On May 22, Senate Minority Leader Mitch McConnell gave a speech about judicial nominations in the U.S. Senate, calling out Senator Harry Reid for breaking his commitment to get judicial nominees a vote on the Senate floor. McConnell said there would be consequences, and on June 4 he proved it by slamming on the brakes in the Senate.
With the California Supreme Court’s gay marriage ruling a couple weeks ago and the Second Amendment case about to be decided by the U.S. Supreme Court, the issue of judicial nominations could heat up. If so, it could deliver some swing states in the presidential election and in close Senate races.
The Constitution gives the president the authority to nominate judges, and the Senate the power to confirm them. The Founding Fathers made it clear that the president’s appointment power was broad and the Senate’s role was limited. The Senate was only to ensure that the president’s nominee was a person of fit character. As Alexander Hamilton explained in The Federalist No. 76, the Senate should rarely withhold approval and only when there are extreme reasons, such as the nomination of an unqualified friend or family member.
For 200 years that was usually the way it worked. The Senate only denied confirmation if there were problems with a nominee’s education, experience, or integrity. Otherwise nominees were confirmed regardless of their political beliefs. That’s why conservative Antonin Scalia was confirmed to the Supreme Court 98-0, and liberal Ruth Bader Ginsburg was confirmed 96-3. They were top graduates from top law schools, with stellar careers as federal appellate judges and good character.
But things have gone badly astray. Throughout President Bush’s tenure, Senate Democrats have increasingly slowed or stopped nominations not for reasons of qualification or character but because they suspected the nominee was conservative. It started in 2001 when Judge Charles Pickering was nominated to the Fifth Circuit. Judge Pickering had support from diverse groups in Mississippi, including that of local black civil rights groups for Pickering’s stand against the Klu Klux Klan. The accusation against him? That he was racist. The real reason for the opposition was that Pickering is an evangelical Christian.
Some good nominees, like William Pryor, Priscilla Owen and Brett Kavanaugh were eventually confirmed. Others, like Miguel Estrada, were not.
This unforgivable obstructionism continues today.
As Senator McConnell explained, Peter Keisler, the former assistant attorney general of the Justice Department’s civil division, was nominated to the U.S. Court of Appeals for the D.C. Circuit. He’s been waiting for 700 days for an up or down vote. Attorney General Keisler graduated from Yale Law, clerked for the D.C. Circuit and the Supreme Court, served as associate White House counsel, and has had a phenomenal legal career.
Another is the chief judge of North Carolina’s Western District, Robert Conrad. The Fourth Circuit has so many vacancies that it has been designated a judicial emergency. Chief Judge Conrad was nominated to a seat on the Fourth Circuit, and has been waiting 300 days for a vote.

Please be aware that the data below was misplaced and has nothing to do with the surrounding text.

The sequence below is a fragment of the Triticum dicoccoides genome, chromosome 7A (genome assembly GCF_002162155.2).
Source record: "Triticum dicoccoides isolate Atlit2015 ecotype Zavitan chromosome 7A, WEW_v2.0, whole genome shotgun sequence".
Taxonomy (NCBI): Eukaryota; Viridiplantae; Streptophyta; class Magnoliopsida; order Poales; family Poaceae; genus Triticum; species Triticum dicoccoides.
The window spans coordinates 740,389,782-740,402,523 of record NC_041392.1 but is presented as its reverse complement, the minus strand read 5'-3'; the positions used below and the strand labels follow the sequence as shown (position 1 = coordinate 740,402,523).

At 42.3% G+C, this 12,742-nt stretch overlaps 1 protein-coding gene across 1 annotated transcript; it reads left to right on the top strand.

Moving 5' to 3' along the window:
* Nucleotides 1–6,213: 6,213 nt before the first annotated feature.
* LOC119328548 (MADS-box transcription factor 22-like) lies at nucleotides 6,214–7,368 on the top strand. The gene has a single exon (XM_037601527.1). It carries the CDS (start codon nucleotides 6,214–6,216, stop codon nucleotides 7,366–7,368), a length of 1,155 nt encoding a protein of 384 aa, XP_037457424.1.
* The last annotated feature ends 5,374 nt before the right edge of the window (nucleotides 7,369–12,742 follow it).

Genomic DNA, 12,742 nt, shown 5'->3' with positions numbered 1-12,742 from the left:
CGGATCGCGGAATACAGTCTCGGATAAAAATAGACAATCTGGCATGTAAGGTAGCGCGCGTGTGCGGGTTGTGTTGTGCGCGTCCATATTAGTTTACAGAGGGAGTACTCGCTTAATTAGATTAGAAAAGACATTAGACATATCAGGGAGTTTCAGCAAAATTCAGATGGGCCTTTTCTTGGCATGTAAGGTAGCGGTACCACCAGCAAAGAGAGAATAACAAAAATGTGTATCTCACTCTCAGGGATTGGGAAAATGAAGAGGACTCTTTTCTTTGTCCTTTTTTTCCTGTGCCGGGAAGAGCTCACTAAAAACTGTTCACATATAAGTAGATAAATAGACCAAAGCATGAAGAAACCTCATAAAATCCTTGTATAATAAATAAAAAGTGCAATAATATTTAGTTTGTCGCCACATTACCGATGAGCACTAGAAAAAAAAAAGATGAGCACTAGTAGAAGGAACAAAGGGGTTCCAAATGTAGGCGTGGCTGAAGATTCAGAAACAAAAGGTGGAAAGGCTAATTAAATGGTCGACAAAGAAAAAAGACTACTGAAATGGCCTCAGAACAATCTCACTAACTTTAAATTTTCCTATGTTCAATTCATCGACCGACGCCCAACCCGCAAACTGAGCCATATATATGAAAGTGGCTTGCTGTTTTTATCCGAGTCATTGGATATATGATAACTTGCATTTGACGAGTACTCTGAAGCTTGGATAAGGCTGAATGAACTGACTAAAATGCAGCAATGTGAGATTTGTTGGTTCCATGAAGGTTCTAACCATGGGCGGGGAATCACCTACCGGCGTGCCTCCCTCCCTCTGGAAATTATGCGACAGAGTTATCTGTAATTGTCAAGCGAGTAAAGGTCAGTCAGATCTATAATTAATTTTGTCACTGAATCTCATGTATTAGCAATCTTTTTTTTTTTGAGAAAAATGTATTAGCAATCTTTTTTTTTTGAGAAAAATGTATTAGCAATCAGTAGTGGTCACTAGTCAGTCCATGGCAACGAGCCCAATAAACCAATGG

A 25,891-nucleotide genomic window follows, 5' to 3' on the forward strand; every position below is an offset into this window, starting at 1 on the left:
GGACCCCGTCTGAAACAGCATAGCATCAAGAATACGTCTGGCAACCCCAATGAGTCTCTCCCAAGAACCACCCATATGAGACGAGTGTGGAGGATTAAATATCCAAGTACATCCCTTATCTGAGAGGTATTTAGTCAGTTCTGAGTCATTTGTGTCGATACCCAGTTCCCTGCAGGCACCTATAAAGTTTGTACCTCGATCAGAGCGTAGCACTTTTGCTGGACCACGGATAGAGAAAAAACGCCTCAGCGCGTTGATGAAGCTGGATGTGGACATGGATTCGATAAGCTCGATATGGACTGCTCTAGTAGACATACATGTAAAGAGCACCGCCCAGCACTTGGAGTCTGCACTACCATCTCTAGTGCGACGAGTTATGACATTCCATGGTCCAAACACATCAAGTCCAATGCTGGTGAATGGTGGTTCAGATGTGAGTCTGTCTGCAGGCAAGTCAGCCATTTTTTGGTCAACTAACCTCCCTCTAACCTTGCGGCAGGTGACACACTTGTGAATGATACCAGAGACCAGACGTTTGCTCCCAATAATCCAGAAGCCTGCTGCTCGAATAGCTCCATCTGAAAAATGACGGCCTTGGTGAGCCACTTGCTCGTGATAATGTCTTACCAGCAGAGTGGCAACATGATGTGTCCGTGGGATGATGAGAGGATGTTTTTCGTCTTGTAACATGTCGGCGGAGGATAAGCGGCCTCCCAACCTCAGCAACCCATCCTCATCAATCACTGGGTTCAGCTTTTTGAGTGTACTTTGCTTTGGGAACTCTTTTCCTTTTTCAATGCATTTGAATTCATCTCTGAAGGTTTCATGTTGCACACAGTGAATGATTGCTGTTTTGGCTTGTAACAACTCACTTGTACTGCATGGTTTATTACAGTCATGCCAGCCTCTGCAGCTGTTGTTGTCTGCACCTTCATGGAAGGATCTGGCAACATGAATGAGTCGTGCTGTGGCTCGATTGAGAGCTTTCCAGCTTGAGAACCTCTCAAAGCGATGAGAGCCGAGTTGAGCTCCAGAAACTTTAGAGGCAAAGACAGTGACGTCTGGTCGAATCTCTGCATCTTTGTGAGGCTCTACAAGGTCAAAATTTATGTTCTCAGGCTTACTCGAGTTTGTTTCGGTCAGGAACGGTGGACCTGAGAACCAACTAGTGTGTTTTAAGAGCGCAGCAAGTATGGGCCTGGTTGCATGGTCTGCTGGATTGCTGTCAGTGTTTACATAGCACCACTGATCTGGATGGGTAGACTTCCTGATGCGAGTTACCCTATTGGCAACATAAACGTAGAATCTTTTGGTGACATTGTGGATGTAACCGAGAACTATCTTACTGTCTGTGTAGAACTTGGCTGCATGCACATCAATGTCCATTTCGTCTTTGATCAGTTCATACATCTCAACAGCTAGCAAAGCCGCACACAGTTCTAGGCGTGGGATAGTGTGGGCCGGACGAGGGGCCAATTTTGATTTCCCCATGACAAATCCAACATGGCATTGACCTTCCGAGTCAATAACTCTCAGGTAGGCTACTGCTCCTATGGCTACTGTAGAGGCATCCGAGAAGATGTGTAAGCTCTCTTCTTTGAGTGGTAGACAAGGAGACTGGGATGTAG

Senator Reid gave his word to Senator McConnell that at least three nominees would receive votes by Memorial Day. Senator Reid, working with Judiciary Committee Chairman Pat Leahy, only allowed a vote on one nominee.
Senator McConnell promised consequences. The Senate is a body where many technical issues are usually passed by unanimous consent. If the Republican minority starts raising objections, it would make life in the Senate difficult for the Democratic majority.
Senator McConnell proved that on Wednesday. When a bill amendment is offered the clerk must read it unless no senator objects to skipping the reading. Reid put forward Senator Boxer’s substitute version (an amendment) to the Lieberman-Warner bill. McConnell objected, forcing Reid to either have the clerk read the whole thing or drop the bill. The Boxer substitute was 491 pages.
Judges were a major election issue in the 2002 and 2004 elections. Moderate voters believe judicial nominees are entitled to an up or down a vote, so the issue favored Republicans. The issue narrowly turned a couple Senate seats for Republicans, and helped President Bush win reelection. Then the issue faded.
Recent developments could reinvigorate this issue for November’s elections. California declared that there is a right to gay marriage in its state constitution; marriages are scheduled to begin in two weeks. And a week after that the U.S. Supreme Court is likely to hand down its decision on the D.C. gun ban in the Second Amendment case of D.C. v. Heller, which will be a wake-up call to millions of gun owners that federal judges have a lot to say about their constitutional rights.
These cases remind voters that judges matter. At least two Supreme Court justices are likely to retire over the next presidential term. Changing even one seat on the current Court would have profound effects. With courts determining basic issues like marriage and gun rights, millions of voters will consider the importance of judicial nominations in casting their vote if—but only if—the issue is presented to them clearly and forcefully.
Mitch McConnell is right to bring this issue to the attention of the American people. Judicial nominees deserve up or down votes, and McConnell should keep up the pressure until they get them.